consultant and pay for 6 to 12 hours of coaching time," says Harmon,

"to coach the entrepreneur through the process."

Given the potential penalty for an incorrect SBIR application, getting

a consultant’s help might be a very good idea.

Top Of Page
Aereon Is Lured To Pennsylvania

Just as New Jersey was holding a press conference to tout a $850,000

grant to CareGain Inc., a healthcare asset management company that

expanded within New Jersey, Pennsylvania was announcing that it had

snagged another New Jersey company, Aereon Solutions, with a $62,500

funding guarantee and a grant of up to $250,000.

The two companies are of different sizes and in different stages of

growth. As announced at the press conference on Monday, June 21,

CareGain has quadrupled its space with a move to Windsor Corporate

Park, has closed a $6.8 million Series B round of financing, and has

30 employees (U.S. 1, June 16). Aereon Solutions moved from Princeton

Forrestal Village to Newtown, has closed a $1.7 million Series A round

of financing, and has 12 employees.

Aereon Solutions (not to be confused with Nassau Street-based Aereon

Corporation) provides field service automation platforms for equipment

and site-based service businesses. It has just landed its first

marquee account, the University of Pennsylvania, and it will provide

mobile application productivity solutions to Penn’s technicians and

engineers.

If Aereon Solutions had been a little older or a little younger, it

might have struck paydirt with one of New Jersey’s incentive programs.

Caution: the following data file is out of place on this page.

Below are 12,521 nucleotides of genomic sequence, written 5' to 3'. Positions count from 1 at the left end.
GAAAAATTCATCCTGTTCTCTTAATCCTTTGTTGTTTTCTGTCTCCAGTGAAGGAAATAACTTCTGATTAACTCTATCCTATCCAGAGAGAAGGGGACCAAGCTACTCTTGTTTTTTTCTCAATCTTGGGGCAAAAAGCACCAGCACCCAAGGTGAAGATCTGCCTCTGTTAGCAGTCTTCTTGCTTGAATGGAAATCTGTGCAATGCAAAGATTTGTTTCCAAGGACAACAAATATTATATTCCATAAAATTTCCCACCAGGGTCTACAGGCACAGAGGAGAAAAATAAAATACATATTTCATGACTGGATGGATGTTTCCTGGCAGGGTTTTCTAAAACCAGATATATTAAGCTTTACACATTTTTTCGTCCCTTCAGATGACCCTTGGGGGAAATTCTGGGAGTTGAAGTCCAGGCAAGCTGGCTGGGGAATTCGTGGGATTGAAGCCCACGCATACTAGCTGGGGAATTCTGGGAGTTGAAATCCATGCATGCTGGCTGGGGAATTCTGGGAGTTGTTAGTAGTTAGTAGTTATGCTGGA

Springboard grants, for instance, are geared for companies that need

to come up with a prototype. But in 2002, when Aereon might have

qualified for a Springboard grant, there was a budget crunch, and the

Springboard well went dry. (These recoverable grants have since been

restored and a fund of $10 million is being administered by the New

Jersey Economic Development Authority.)

Nigel Gardner, the CEO of Aereon Solutions, claims the only carrot

that the New Jersey’s commerce commission could offer him was one that

required him to personally guarantee the loan. "While that may be

appropriate in the early stage, it is not appropriate when there are a

significant number of outside investors and institutions involved in

the company," says Gardner. Aereon has had significant outside

investors since July, 2003. "There is no way that angel investors will

give a personal guarantee, and it is also unlikely that the CEO will

give a personal guarantee when he does not control the company."

The tug of war began at the end of last year, when Gardner submitted

an application to the Ben Franklin program. The Pennsylvania deal was

approved early this year, contingent on the company’s move.

"I tried hard to see if New Jersey could come up with a competitive

offering but they were not able to do so," says Gardner. "I didn’t

want to move. I live in New Jersey. But for the sake of the business I

wanted to do what’s best."

Gardner, 57, co-founded the firm with Arshad Masood, who also founded

Geeps.com and is involved with Visionet Systems at Exit8A. A graduate

of the University of Kent at Canterbury, Gardner earned the British

equivalent of the CPA designation and the equivalent of an MBA at the

Sloan School of Management at MIT. Not only had he worked 10 years as

a vice president of Chase Manhattan Bank, but he had also started a

two technology companies before founding Aereon.

The company’s $1.7 million financing round was put together by Robin

Hood Ventures, a Pennsylvania-based angel investor group, and a group